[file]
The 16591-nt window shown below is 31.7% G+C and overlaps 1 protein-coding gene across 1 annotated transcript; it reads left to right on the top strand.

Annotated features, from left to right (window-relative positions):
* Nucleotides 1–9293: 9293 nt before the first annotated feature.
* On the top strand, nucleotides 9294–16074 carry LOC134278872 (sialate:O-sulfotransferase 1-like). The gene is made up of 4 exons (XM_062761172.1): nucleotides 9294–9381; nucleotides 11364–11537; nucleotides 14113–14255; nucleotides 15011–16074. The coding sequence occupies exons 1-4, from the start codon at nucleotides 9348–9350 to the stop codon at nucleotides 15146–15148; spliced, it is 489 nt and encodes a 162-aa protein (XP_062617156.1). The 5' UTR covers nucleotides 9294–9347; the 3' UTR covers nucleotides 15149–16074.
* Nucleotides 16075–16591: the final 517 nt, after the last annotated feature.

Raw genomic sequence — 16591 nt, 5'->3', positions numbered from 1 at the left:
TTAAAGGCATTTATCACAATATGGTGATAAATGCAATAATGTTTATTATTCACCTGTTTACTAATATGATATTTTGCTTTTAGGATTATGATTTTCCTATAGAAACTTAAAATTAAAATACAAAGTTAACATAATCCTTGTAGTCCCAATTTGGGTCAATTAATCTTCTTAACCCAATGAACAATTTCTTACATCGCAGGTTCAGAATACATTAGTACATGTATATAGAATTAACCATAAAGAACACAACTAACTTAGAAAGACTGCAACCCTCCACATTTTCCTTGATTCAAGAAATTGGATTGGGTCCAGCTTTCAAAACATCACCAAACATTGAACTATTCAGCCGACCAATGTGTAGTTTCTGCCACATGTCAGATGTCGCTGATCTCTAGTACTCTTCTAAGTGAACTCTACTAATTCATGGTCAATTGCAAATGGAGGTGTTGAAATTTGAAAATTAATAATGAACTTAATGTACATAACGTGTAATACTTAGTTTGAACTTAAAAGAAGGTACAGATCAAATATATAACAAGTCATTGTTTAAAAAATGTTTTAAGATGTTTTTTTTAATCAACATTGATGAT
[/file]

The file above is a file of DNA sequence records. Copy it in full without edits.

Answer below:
The 16591-nt window shown below is 31.7% G+C and overlaps 1 protein-coding gene across 1 annotated transcript; it reads left to right on the top strand.

Annotated features, from left to right (window-relative positions):
* Nucleotides 1–9293: 9293 nt before the first annotated feature.
* On the top strand, nucleotides 9294–16074 carry LOC134278872 (sialate:O-sulfotransferase 1-like). The gene is made up of 4 exons (XM_062761172.1): nucleotides 9294–9381; nucleotides 11364–11537; nucleotides 14113–14255; nucleotides 15011–16074. The coding sequence occupies exons 1-4, from the start codon at nucleotides 9348–9350 to the stop codon at nucleotides 15146–15148; spliced, it is 489 nt and encodes a 162-aa protein (XP_062617156.1). The 5' UTR covers nucleotides 9294–9347; the 3' UTR covers nucleotides 15149–16074.
* Nucleotides 16075–16591: the final 517 nt, after the last annotated feature.

Raw genomic sequence — 16591 nt, 5'->3', positions numbered from 1 at the left:
TTAAAGGCATTTATCACAATATGGTGATAAATGCAATAATGTTTATTATTCACCTGTTTACTAATATGATATTTTGCTTTTAGGATTATGATTTTCCTATAGAAACTTAAAATTAAAATACAAAGTTAACATAATCCTTGTAGTCCCAATTTGGGTCAATTAATCTTCTTAACCCAATGAACAATTTCTTACATCGCAGGTTCAGAATACATTAGTACATGTATATAGAATTAACCATAAAGAACACAACTAACTTAGAAAGACTGCAACCCTCCACATTTTCCTTGATTCAAGAAATTGGATTGGGTCCAGCTTTCAAAACATCACCAAACATTGAACTATTCAGCCGACCAATGTGTAGTTTCTGCCACATGTCAGATGTCGCTGATCTCTAGTACTCTTCTAAGTGAACTCTACTAATTCATGGTCAATTGCAAATGGAGGTGTTGAAATTTGAAAATTAATAATGAACTTAATGTACATAACGTGTAATACTTAGTTTGAACTTAAAAGAAGGTACAGATCAAATATATAACAAGTCATTGTTTAAAAAATGTTTTAAGATGTTTTTTTTAATCAACATTGATGAT